Getting the most out of prototypes is to achieve simulations as close as possible to the final product. In short, it’s the best way to try out a design before it’s built. But design prototypes should go beyond sketches, diagrams, and maps. In software solutions, for example, prototyping is a step above wireframing. Think of it as a model or sample of the real thing but with purpose and functionality. The prototype can serve as a guide in architecture by scale or be interactive for user testing in software. In addition, a prototype can provide software engineers with a better understanding of the project’s costs, targets, and timelines. And for those of you who are new to prototyping, the concept has been around a long time.
In UX design, however, it is created to simulate the user experience and how they interact with the interface. Ultimately, prototyping helps to generate the standard by which to create the final product. So, getting the most out of your prototype should be a priority.
Prototypes can be found where you least expect. For example, there are prototypes in music and literature. According to Oxford dictionary, prototype is derived from the late 16th century via French or late Latin from Greek word prōtotupos. “Prōto” meaning first and “tupos” meaning pattern, mold, or impression. This early use of the word denoted “the original of which something else is a copy or derivative.”
Today, however, most people think of engineering when they hear the word prototype. It is defined by Oxford as “A first or preliminary version of a device or vehicle from which other forms are developed.” This is closer to the software technology definition. So, prototype is a powerful word. And it represents an even more powerful tool. A tool used by many cultures and by innovators in literature, art, music, science, engineering, and business. Its importance stems from what it simulates. It represents what the designer has in mind before the final concept or product is created.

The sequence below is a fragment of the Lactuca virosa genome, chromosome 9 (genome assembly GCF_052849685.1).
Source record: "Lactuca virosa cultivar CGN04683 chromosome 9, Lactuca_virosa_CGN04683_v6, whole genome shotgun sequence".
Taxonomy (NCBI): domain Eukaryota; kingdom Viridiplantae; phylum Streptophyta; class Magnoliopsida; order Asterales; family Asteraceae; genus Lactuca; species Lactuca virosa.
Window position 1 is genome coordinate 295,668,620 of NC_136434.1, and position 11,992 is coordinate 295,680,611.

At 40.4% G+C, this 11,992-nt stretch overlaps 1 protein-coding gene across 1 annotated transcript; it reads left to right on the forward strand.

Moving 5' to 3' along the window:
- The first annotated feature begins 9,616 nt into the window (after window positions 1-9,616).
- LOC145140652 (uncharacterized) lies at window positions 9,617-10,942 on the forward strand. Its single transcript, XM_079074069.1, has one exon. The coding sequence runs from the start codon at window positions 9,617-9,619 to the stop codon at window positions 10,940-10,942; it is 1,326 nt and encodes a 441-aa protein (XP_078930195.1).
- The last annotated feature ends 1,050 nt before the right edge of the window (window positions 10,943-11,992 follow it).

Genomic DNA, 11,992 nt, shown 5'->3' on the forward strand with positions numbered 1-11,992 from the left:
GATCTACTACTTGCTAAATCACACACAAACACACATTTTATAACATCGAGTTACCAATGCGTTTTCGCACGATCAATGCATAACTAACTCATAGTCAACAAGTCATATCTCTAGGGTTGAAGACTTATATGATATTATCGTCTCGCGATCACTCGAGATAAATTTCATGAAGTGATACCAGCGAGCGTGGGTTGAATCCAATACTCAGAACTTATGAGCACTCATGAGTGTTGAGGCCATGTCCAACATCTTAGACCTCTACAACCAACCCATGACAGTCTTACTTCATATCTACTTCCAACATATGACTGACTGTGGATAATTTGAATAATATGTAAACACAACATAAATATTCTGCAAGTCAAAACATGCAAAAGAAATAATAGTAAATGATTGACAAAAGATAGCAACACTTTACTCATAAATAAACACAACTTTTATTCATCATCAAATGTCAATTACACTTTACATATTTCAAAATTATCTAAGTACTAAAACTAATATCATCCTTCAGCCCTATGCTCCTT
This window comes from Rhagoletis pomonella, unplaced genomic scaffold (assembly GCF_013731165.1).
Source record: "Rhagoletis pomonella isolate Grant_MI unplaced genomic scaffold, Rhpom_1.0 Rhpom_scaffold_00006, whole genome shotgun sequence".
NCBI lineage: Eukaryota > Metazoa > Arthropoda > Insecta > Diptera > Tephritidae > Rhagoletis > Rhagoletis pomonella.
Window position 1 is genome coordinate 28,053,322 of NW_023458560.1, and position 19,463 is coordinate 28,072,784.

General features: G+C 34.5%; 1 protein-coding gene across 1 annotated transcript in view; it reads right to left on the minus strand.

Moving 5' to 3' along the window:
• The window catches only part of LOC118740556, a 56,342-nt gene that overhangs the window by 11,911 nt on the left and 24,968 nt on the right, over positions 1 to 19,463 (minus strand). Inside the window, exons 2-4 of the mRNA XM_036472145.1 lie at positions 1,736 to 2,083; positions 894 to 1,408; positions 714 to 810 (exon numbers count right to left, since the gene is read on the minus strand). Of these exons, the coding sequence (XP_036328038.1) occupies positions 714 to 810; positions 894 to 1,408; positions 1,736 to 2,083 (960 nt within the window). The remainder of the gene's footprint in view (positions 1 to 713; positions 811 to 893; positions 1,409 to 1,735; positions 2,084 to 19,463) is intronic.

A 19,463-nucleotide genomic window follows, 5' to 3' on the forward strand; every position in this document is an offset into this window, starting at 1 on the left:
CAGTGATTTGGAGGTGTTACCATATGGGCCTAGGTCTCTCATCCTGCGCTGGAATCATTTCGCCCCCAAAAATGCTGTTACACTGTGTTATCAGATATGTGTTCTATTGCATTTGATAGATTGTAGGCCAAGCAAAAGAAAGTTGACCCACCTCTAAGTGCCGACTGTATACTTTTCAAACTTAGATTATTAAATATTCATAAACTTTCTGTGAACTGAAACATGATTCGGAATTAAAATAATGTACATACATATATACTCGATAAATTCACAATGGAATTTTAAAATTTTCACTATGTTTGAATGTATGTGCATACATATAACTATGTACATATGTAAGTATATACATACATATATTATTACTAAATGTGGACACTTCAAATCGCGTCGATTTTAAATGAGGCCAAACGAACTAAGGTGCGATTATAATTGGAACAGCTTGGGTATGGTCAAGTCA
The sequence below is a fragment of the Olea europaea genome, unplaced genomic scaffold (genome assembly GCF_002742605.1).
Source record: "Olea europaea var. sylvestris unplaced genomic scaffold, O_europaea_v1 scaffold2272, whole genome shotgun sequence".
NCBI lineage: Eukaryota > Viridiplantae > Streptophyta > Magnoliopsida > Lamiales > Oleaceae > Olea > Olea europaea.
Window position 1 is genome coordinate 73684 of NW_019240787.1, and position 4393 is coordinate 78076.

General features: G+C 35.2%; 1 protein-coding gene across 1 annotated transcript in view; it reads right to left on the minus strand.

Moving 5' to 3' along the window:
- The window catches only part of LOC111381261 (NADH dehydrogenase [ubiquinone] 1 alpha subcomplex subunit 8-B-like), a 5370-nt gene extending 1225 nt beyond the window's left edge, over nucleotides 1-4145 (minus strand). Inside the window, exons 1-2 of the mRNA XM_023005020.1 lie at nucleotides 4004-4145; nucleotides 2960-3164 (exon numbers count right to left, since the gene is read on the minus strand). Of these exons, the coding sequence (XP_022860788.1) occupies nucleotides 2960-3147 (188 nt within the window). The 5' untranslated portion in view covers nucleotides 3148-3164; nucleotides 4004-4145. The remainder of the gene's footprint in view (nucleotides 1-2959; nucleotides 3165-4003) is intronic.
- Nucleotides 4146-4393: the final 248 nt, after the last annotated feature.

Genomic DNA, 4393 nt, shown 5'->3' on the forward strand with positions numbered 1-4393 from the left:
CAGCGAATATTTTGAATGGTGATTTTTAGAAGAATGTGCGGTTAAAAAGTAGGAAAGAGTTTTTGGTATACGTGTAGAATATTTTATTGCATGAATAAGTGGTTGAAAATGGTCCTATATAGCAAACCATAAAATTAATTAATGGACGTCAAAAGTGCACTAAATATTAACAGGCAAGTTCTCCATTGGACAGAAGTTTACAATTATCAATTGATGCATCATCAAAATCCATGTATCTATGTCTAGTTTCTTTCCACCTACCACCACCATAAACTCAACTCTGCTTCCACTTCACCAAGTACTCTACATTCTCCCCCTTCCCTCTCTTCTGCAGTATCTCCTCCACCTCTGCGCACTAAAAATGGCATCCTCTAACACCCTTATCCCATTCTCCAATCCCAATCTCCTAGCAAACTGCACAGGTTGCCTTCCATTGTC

The history of prototypes.
Okay, so the word itself has been around for centuries. But is there any actual evidence of ancient prototyping in recorded history? According to one article, The Long History of Prototyping, “prototyping has always existed and probably, for most of human history.” So, although some like to think that creating a prototype is a modern concept, it’s not. The difference, however, may be modern considerations like the user experience that now goes into creating them. Because users tend to dictate what they want and what they expect.
As far as recorded history, there are some pretty amazing examples of prototypes from ancient times to today. For example, a walking wooden horse invented by Lu Ban of China in 480 BC to transport supplies during wartime. Could this have been the predecessor to the modern automobile? Then, in 1495 Leonardo da Vinci moved past the sketching and built a working robot prototype. Unfortunately, it was never found but at least two people, including a NASA roboticist, used da Vinci’s notes to recreate a working model. And what about the video game prototype, “Brown Box” by Ralph Baer in 1967? His team knew it had to be fun and once they played ping pong, they were sold! It was eventually licensed to Magnavox who released the Magnavox Odyssey in 1972. Then fast forward to 2007, when Apple launched the first iPhone, which came after a long list of prototypes.
Prototypes for software design solutions.